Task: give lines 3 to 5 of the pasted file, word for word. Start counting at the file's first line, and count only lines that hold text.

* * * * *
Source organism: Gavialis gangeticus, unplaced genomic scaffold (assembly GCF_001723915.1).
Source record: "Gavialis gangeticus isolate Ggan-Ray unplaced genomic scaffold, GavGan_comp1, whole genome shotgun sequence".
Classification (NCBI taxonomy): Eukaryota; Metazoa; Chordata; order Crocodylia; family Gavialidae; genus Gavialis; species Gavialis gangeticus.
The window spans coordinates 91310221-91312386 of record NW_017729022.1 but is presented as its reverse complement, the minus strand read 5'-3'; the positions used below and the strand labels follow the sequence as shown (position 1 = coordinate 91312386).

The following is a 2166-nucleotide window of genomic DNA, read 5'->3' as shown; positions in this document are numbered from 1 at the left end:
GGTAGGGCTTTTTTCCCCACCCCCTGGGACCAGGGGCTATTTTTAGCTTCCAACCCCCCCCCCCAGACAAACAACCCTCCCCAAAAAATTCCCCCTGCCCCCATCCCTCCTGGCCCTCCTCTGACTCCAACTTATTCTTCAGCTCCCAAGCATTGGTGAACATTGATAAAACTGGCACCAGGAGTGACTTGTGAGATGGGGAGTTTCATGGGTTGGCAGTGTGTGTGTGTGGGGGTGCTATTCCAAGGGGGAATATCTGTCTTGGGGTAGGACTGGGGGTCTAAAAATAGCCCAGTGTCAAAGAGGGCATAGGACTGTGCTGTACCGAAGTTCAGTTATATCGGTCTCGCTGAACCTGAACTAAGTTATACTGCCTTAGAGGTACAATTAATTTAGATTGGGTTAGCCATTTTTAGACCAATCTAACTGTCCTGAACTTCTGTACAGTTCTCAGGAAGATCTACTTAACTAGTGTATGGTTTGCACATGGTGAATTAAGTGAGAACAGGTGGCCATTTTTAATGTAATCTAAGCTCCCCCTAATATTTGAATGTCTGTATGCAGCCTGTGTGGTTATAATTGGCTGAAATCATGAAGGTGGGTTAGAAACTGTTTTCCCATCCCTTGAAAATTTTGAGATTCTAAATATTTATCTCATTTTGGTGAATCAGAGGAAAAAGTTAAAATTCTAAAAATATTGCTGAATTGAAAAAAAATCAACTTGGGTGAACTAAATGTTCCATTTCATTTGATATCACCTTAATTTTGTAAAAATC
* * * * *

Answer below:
Classification (NCBI taxonomy): Eukaryota; Metazoa; Chordata; order Crocodylia; family Gavialidae; genus Gavialis; species Gavialis gangeticus.
The window spans coordinates 91310221-91312386 of record NW_017729022.1 but is presented as its reverse complement, the minus strand read 5'-3'; the positions used below and the strand labels follow the sequence as shown (position 1 = coordinate 91312386).

The following is a 2166-nucleotide window of genomic DNA, read 5'->3' as shown; positions in this document are numbered from 1 at the left end: